Whoonga (also known as nyaope or wunga) is a street drug that has allegedly come into widespread use in South Africa since 2009, mostly in the impoverished townships of Durban, although it is claimed to be appearing in other places in South Africa as well. The substance is often described as a cocktail of various ingredients, and these may vary, but the principal active ingredient of the drug is heroin, often smoked with cannabis. The drug is sometimes said to contain antiretroviral drugs particularly efavirenz of the type prescribed to treat HIV, but analysis of samples shows no such content, and police have remarked that dealers are known to add "all sorts of stuff" to a drug to bulk it out. This adulteration was the subject of Getting High on HIV Medication, a 2014 documentary video by Vice magazine correspondent Hamilton Morris.
Whoonga is said to be used as recreational drug. It generates intense feelings of euphoria, deep contentment and relaxation. It also reduces appetite. Effects of whoonga may last two to four hours. The drug is usually smoked with cannabis in the form of a joint, but methods of preparation for injection do exist.
Whoonga is famous for allegedly containing antiretroviral drugs prescribed for HIV, but its exact ingredients are disputed and it has been argued that the claim that the drug contains AIDS medication is simply an urban legend.
One version of the claim is that whoonga contains classic psychoactive drugs such as cannabis, methamphetamine or heroin potentiated by interactions with the antiretroviral ritonavir. Another is that the drug contains efavirenz (alone or with the ingredients mentioned above), another antiretroviral which has psychoactive side effects.
AIDS experts point out that the ingredients of the anti-retroviral drugs are unlikely to cause the whoonga high and users may be fooling themselves in that regard. A laboratory analysis of samples of whoonga failed to detect any anti-retroviral drugs in its makeup, and a medical scientist who has analysed the contents of the drug has concluded that it does not contain AIDS anti-retroviral medication. According to some experts of the South African Police Service and drug rehabilitation centres whoonga is essentially just a rebranding of older heroin based drugs. A member of the police's Organised Crime Unit has said that "drug dealers add all sorts of stuff to the heroin, the primary ingredient, just to increase the mass of the drug when it's sold and make the heroin go further. A lot of the stuff has no effect and users have no idea what's going in."
The anti-retroviral drugs allegedly used to make whoonga are part of those distributed in the area to patients with HIV, being on government treatment projects. The claimed major source of the anti-retrovirals appears to be robbery from HIV patients, with media reports claiming that patients are being mugged for their pills as they leave the clinics where they obtain them. Reports also claim that some patients sell their HIV medications and that some corrupt health workers may be selling the anti-retrovirals illegally into the whoonga market.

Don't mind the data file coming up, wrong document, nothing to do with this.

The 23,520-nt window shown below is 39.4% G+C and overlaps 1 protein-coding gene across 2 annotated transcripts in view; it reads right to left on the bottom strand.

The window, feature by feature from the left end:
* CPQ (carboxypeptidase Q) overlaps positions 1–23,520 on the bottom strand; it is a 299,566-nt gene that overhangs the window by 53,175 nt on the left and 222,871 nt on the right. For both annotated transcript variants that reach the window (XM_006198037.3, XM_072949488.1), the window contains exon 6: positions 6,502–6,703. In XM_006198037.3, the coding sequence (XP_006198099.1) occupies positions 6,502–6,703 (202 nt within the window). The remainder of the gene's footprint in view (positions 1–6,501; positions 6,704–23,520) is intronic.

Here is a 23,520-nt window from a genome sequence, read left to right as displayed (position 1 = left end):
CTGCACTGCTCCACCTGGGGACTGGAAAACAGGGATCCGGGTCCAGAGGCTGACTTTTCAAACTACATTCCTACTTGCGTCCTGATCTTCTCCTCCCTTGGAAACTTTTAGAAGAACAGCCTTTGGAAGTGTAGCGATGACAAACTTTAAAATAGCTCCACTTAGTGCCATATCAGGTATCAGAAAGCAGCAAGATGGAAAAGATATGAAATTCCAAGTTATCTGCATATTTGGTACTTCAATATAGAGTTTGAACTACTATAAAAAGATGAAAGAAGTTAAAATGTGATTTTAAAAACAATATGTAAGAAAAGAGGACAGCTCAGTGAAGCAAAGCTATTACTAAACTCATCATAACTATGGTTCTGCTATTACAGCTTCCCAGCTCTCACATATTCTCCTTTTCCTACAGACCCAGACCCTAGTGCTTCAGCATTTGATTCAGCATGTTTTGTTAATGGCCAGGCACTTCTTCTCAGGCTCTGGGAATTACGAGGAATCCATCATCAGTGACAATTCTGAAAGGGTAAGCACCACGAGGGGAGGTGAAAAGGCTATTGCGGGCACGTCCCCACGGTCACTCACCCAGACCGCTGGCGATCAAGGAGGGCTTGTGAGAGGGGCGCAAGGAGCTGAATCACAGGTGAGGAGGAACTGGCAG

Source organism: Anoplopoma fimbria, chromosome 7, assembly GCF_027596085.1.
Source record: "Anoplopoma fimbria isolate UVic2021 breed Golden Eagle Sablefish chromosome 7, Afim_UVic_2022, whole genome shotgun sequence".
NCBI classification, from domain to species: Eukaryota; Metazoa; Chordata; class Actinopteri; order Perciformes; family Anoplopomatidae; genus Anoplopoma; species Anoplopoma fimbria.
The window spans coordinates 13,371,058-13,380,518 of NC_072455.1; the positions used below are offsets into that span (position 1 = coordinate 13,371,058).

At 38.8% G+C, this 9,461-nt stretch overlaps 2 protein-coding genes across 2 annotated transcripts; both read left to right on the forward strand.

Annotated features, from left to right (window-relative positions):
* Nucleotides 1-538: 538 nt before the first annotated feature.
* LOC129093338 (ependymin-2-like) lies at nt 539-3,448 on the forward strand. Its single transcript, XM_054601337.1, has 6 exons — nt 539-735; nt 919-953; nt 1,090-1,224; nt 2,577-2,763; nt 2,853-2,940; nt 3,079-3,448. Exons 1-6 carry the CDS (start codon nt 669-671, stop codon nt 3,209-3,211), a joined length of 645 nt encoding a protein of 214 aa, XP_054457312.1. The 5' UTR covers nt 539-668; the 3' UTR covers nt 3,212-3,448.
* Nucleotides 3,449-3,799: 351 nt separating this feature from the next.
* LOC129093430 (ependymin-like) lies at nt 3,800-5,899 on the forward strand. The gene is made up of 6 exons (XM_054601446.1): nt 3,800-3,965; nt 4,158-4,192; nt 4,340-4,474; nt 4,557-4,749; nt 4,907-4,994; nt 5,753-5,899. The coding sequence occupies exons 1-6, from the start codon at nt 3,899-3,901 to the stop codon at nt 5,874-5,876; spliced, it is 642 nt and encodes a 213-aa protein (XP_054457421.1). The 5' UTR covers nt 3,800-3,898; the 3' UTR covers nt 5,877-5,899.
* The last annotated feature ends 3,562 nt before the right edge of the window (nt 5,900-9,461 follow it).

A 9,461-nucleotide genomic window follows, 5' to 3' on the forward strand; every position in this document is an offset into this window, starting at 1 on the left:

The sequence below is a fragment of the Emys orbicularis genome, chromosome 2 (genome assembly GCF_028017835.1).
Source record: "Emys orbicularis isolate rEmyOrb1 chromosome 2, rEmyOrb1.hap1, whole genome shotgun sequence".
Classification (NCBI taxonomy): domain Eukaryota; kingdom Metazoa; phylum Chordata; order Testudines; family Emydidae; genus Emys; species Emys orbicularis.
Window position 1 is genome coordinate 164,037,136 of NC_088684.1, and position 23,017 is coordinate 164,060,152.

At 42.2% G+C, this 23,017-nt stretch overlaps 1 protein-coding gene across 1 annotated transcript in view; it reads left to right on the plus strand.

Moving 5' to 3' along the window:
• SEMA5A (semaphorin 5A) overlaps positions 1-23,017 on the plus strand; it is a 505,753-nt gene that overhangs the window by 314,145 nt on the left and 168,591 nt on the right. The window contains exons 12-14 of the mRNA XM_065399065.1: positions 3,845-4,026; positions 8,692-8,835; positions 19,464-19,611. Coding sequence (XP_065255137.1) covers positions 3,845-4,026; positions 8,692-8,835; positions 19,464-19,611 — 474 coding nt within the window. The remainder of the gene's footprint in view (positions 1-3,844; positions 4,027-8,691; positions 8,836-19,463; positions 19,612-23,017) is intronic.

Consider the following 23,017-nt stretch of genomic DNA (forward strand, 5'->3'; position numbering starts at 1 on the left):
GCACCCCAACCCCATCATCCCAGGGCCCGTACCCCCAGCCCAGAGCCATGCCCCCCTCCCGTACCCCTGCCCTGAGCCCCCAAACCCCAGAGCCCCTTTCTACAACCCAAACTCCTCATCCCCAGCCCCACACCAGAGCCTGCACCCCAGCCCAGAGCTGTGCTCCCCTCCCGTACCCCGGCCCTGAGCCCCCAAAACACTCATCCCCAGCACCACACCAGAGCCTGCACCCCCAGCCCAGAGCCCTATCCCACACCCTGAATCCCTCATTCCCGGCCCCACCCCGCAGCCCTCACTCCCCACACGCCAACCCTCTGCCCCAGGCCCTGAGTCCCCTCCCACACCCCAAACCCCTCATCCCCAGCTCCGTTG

A Harvard School of Public Health researcher has expressed concern that people with HIV who smoke whoonga may develop mutant strains of the HIV virus which are resistant to the medication. HIV drug resistance is growing due to recreational use of HIV drugs efavirenz and ritonavir, rendering them ineffective not only for users but non-users as well, with one study showing that 3% to 5% of people with HIV in areas where whoonga was used were showing "pre-treatment resistance" to antiretroviral drugs used to treat HIV.
Dr. David Grelotti suggests that street use of AIDS anti-retroviral medication efavirenz (sold as Sustiva in the US) could exploit the HIV drug's "well-known tendency to cause especially vivid and colorful dreams and other central nervous system effects. Hypothetically, that could enhance the effects of marijuana, methamphetamine, heroin and other illicit drugs." Also the other drug ritonavir (brand name Norvir), is thought to enhance or prolong the effects of some street drugs, such as MDMA.
The cost of the drug is reported to be about 30 Rand (Approximately US$2.50, as of April 2018) per straw. Reports indicate that a whoonga addict needs several doses a day, however, users are typically too poor to afford the drug out of their legal income. Addicts therefore turn to crime to raise the money for their supply. Some addicts do small work such as gardening and working on cars as mechanics. There are reports that claim whoonga addicts attempt to become HIV-positive, since anti-retrovirals are distributed to HIV patients free of charge by the Department of Health, however, this claim is just by speculation as some addicts are already HIV positive and simply try to apply at the clinic as someone else in order to get double doses. Some addicts apply for medication at multiple clinics
According to a report in The Sowetan, the organisation Whoonga Free, founded to battle addiction to the drug, collapsed for lack of funding in March 2011.
As of 28 February 2013 the South African Department of Justice and Constitutional Development has been in the process of amending the Drugs and Drug Trafficking Act 140 of 1992 so that the possession and trafficking of the drug is made illegal.
In early 2017 a growing trend of sharing the drug induced high through minor blood transfusions was identified by local media in a practice known as 'bluetoothing' (named after the Bluetooth wireless technology). This is done so as to more economically share the high amongst users. The blood can also be purchased from a first user for R10 for about 10 millilitres of blood.
The effects of whoonga typically wear off in 6 to 24 hours, allowing for the onset of unpleasant side-effects. These include agonizing stomach cramps, back ache, sweating, chills, anxiety, restlessness, depression, nausea and diarrhea.